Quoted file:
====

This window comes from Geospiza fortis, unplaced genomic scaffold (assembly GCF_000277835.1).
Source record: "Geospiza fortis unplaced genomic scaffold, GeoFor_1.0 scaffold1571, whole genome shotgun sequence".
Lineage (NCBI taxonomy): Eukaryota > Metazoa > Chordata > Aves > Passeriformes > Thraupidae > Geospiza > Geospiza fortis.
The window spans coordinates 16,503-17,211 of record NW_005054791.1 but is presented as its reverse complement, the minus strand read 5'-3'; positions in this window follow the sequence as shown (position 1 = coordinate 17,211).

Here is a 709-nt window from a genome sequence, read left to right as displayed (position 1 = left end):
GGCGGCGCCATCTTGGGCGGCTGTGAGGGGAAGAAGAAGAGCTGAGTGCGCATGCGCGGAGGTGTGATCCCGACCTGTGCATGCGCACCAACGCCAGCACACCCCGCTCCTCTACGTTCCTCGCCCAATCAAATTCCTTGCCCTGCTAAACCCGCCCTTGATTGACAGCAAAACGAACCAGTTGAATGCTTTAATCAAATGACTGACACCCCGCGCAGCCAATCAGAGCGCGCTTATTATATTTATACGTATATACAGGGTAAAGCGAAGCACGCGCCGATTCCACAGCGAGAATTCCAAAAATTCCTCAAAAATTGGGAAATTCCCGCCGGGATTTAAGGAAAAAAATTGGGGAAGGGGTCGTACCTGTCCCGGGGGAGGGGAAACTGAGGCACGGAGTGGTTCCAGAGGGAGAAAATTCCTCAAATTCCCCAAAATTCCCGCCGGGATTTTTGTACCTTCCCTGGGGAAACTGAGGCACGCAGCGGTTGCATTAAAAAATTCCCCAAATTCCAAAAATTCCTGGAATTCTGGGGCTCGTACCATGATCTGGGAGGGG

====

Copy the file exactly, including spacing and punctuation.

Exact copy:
This window comes from Geospiza fortis, unplaced genomic scaffold (assembly GCF_000277835.1).
Source record: "Geospiza fortis unplaced genomic scaffold, GeoFor_1.0 scaffold1571, whole genome shotgun sequence".
Lineage (NCBI taxonomy): Eukaryota > Metazoa > Chordata > Aves > Passeriformes > Thraupidae > Geospiza > Geospiza fortis.
The window spans coordinates 16,503-17,211 of record NW_005054791.1 but is presented as its reverse complement, the minus strand read 5'-3'; positions in this window follow the sequence as shown (position 1 = coordinate 17,211).

Here is a 709-nt window from a genome sequence, read left to right as displayed (position 1 = left end):
GGCGGCGCCATCTTGGGCGGCTGTGAGGGGAAGAAGAAGAGCTGAGTGCGCATGCGCGGAGGTGTGATCCCGACCTGTGCATGCGCACCAACGCCAGCACACCCCGCTCCTCTACGTTCCTCGCCCAATCAAATTCCTTGCCCTGCTAAACCCGCCCTTGATTGACAGCAAAACGAACCAGTTGAATGCTTTAATCAAATGACTGACACCCCGCGCAGCCAATCAGAGCGCGCTTATTATATTTATACGTATATACAGGGTAAAGCGAAGCACGCGCCGATTCCACAGCGAGAATTCCAAAAATTCCTCAAAAATTGGGAAATTCCCGCCGGGATTTAAGGAAAAAAATTGGGGAAGGGGTCGTACCTGTCCCGGGGGAGGGGAAACTGAGGCACGGAGTGGTTCCAGAGGGAGAAAATTCCTCAAATTCCCCAAAATTCCCGCCGGGATTTTTGTACCTTCCCTGGGGAAACTGAGGCACGCAGCGGTTGCATTAAAAAATTCCCCAAATTCCAAAAATTCCTGGAATTCTGGGGCTCGTACCATGATCTGGGAGGGG